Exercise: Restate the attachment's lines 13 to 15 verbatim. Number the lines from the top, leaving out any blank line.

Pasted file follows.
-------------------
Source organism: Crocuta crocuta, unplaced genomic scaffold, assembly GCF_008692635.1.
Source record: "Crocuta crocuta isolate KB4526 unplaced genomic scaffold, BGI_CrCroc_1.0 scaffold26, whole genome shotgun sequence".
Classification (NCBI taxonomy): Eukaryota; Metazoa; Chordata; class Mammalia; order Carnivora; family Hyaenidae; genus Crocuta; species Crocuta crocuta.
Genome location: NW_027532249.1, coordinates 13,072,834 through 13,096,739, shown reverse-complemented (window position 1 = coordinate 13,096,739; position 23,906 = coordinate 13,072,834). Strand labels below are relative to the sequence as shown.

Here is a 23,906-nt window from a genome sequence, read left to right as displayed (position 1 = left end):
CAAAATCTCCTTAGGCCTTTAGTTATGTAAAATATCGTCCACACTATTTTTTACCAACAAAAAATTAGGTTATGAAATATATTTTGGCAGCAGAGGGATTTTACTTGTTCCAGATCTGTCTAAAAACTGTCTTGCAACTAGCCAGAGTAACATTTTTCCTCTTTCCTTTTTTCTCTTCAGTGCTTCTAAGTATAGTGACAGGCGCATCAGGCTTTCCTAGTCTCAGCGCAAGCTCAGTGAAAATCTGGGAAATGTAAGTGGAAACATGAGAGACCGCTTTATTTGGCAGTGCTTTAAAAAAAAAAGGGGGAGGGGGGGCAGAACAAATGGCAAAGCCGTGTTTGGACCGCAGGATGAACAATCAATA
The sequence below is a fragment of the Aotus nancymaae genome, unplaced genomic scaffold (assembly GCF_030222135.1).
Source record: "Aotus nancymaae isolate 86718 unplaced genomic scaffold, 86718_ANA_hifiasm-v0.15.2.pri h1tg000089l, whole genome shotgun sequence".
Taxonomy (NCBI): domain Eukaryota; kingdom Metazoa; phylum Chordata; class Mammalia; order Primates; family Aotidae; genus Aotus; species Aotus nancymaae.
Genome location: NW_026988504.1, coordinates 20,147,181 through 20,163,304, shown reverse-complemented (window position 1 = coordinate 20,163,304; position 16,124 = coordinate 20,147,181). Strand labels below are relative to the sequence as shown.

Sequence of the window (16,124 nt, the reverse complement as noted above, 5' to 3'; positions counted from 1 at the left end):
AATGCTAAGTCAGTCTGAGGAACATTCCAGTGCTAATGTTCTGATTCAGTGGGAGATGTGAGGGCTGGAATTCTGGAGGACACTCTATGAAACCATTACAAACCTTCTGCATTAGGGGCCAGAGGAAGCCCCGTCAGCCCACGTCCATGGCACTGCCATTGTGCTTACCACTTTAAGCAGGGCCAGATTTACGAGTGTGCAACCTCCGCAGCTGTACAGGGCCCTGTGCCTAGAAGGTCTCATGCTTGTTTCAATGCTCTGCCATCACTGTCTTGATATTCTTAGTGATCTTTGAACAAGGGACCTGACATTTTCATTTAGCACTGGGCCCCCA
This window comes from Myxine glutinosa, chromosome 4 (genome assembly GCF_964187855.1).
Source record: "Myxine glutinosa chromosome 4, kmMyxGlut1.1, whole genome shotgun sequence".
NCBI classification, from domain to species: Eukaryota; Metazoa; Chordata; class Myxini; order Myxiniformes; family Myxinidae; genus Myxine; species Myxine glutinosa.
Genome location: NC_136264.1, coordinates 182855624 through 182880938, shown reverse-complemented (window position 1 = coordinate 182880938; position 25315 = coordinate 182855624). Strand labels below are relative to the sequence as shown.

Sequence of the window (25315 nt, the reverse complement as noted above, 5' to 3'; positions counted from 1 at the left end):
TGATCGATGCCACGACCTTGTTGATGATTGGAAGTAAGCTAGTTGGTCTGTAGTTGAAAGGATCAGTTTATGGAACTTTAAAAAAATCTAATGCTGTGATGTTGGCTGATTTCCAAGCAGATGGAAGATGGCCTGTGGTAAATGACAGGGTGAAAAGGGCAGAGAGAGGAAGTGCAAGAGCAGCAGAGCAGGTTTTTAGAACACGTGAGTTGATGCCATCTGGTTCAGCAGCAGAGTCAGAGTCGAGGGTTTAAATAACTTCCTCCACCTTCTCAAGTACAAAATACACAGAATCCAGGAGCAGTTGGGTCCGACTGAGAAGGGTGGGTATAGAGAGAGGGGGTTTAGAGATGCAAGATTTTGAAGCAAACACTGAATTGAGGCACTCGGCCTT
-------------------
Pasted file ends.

This window comes from Myxine glutinosa, chromosome 4 (genome assembly GCF_964187855.1).
Source record: "Myxine glutinosa chromosome 4, kmMyxGlut1.1, whole genome shotgun sequence".
NCBI classification, from domain to species: Eukaryota; Metazoa; Chordata; class Myxini; order Myxiniformes; family Myxinidae; genus Myxine; species Myxine glutinosa.